The panel featured Gates Foundation CEO Mark Suzman, Eurasia Group and GZERO Media President Ian Bremmer, and Vera Songwe, Executive Secretary of the United Nations Economic Commission for Africa. The conversation was moderated by Africa No Filter's Moky Makura.
Watch the full video above.
Has the pandemic strengthened or weakened multilateral organizations?
- It has reinforced and strengthened them, not weakened them, by creating space for larger collaborative platforms. At the UN, we are bringing in some of the leading economists and think tanks in the world to think about how we can respond to this crisis differently. Questions about inclusion and participation are already starting to come to the table, as the UN's open platform brings in civil society voices on this subject. The World Health Organization has been a shining light, guiding us in terms of the scientific evidence, while other institutions, like the Centers for Disease Control in Africa and elsewhere, have been particularly important.
- But resources are slim. We need to shore these multilateral institutions with more professional and scientific staff, as well as more financing for the International Monetary Fund and the World Bank, so they can respond in a timely manner to the economic aspect of this crisis.
How do we ensure that if a COVID-19 vaccine is developed, it can reach every corner of the globe?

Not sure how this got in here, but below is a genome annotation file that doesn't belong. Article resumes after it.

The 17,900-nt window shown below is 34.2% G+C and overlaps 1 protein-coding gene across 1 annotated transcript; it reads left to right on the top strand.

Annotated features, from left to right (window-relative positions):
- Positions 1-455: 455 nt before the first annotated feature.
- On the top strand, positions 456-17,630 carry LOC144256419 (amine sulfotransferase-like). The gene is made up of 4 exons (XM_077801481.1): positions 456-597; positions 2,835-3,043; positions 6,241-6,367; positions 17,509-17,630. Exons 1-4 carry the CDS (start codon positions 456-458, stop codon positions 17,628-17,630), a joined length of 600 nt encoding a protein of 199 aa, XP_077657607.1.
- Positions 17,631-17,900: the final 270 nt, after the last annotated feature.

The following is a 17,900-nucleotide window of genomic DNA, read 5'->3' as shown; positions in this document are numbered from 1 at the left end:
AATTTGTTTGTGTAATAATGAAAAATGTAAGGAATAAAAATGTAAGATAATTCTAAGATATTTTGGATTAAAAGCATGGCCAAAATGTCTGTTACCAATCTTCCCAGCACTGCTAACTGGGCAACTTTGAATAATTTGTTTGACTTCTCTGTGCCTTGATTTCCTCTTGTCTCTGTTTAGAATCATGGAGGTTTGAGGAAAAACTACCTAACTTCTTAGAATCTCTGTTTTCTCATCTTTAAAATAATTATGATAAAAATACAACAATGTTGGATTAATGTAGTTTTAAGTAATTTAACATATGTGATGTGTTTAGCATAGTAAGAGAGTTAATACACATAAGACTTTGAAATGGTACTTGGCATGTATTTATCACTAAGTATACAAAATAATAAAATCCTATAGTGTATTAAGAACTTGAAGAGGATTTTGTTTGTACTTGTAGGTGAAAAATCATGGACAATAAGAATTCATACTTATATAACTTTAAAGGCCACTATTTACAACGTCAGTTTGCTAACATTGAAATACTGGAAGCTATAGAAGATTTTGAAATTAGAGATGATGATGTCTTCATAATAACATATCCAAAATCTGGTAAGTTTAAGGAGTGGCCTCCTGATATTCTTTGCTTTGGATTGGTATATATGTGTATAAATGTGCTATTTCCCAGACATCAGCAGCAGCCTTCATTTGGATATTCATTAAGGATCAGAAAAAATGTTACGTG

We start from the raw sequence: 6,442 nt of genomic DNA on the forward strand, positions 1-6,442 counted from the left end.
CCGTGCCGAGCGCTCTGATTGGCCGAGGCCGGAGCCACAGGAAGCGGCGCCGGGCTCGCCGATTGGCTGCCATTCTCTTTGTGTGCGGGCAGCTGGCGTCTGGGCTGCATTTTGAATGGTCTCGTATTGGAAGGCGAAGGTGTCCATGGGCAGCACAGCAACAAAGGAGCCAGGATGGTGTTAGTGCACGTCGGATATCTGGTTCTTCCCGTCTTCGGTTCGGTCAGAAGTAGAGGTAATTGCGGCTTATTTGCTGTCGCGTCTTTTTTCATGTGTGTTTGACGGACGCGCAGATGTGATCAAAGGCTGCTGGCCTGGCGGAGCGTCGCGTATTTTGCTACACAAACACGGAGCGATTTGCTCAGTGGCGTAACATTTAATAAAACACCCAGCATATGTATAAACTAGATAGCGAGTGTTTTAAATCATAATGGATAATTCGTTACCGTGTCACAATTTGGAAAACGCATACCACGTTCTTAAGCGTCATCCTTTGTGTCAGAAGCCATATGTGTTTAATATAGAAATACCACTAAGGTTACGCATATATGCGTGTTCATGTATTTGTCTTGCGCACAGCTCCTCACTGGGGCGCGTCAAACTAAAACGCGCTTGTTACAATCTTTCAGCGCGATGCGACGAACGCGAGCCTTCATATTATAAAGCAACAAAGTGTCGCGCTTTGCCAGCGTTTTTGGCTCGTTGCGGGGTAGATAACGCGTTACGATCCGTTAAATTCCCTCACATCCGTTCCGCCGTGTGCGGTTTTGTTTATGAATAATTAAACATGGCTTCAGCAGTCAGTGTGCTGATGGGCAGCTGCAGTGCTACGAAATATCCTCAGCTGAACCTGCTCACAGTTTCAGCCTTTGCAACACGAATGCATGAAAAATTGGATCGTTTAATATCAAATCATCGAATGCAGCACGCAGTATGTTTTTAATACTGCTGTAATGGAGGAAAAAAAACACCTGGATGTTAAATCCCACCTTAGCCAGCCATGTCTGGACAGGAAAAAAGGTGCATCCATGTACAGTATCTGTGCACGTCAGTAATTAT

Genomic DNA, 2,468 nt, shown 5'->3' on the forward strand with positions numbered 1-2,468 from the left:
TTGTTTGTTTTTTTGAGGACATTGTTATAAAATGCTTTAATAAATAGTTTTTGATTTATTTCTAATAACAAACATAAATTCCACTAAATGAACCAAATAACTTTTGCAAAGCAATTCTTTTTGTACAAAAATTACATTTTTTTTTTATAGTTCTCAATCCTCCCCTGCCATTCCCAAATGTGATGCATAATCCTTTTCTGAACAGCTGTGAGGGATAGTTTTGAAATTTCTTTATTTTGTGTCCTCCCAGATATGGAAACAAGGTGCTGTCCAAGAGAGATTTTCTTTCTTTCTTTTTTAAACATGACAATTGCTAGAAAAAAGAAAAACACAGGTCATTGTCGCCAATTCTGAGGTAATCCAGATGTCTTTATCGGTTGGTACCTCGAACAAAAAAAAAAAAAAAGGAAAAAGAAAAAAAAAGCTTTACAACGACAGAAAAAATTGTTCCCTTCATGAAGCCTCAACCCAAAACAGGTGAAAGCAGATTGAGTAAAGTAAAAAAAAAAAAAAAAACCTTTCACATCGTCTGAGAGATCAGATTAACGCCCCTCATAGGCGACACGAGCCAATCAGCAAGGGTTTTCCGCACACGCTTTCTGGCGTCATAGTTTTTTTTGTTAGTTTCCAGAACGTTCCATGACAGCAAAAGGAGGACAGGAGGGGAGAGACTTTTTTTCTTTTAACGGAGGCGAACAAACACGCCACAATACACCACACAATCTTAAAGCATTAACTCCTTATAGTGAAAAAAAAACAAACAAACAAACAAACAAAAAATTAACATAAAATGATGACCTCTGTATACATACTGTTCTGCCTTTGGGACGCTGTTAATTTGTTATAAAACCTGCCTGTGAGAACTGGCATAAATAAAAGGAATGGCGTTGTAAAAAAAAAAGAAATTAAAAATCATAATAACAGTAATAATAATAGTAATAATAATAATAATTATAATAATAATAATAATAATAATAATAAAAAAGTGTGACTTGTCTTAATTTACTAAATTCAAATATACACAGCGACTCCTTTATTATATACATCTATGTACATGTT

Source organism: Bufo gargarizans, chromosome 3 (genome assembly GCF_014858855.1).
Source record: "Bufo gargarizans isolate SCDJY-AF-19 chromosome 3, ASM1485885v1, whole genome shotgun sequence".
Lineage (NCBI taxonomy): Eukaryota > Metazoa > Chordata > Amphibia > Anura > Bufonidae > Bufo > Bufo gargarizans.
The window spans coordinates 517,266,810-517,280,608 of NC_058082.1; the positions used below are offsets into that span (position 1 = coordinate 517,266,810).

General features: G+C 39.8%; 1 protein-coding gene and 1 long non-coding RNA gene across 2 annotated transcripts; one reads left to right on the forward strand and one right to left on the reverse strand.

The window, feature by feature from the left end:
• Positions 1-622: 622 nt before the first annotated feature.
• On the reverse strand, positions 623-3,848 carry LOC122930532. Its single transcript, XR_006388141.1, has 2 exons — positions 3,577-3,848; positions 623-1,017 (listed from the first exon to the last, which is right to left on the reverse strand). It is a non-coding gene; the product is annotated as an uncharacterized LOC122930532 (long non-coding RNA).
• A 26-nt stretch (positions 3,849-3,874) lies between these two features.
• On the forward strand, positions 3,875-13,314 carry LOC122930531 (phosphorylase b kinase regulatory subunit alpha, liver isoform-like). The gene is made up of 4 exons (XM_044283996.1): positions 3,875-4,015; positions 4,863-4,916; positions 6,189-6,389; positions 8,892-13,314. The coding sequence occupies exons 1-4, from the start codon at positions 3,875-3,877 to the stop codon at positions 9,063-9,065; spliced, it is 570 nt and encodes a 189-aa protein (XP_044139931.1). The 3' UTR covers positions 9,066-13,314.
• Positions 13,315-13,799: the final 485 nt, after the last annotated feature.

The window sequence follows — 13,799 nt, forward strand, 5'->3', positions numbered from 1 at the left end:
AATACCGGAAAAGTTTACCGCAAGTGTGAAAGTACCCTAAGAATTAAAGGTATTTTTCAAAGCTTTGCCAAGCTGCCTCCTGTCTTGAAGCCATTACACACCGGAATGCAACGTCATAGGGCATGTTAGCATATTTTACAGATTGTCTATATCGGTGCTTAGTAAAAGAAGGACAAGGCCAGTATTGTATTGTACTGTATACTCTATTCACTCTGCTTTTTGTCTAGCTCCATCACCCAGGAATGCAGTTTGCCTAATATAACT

- Let polio be an example. Last week, Africa was officially declared polio-free by the WHO, meaning the only parts of the world that still have the disease are Afghanistan and Pakistan. That shows you what can be done, even in very challenging logistical environments. The world knows how to do it. GAVI, the Vaccine Alliance, has probably saved more lives in the last 20 years than any collaborative effort in human history. I'm relatively optimistic. It is challenging, but we know how to do it. We have the constructs, we have the supply chains, we have the health systems.
- What we don't have is the money and resources to be able to procure at scale in sufficient volume. What is equitable distribution and how do you do it rapidly at a time when so many individual countries may try to lock up supply for their own citizens. It's an understandable impulse, but there's a risk that this kind of "vaccine nationalism" actually sets the world back.
Should low- and middle-income countries be entitled to debt relief amid the pandemic?
- Sure, but under what conditions? Austerity-based reforms that Western economists believe will create more sustainable long-term growth can cause enormous hardship for populations that you don't really want to hurt. Loans are also often attached to political reforms — and that's where China is going to be critical to the debt relief equation, particularly in sub-Saharan Africa, where Beijing isn't going to demand the same kind of economic or political liberalization in exchange for support. Frequently the Chinese conditions are much more opaque, sometimes beholding these countries to China's economic and political interests, which may not be good for either the world or these countries' populations.
- I think we have to worry that as the global order is fragmenting, especially as the US and China are at much greater odds with each other. We could well be fighting over conditionality and debt for some of the most vulnerable countries, and that's something that we're going to have to pay attention to.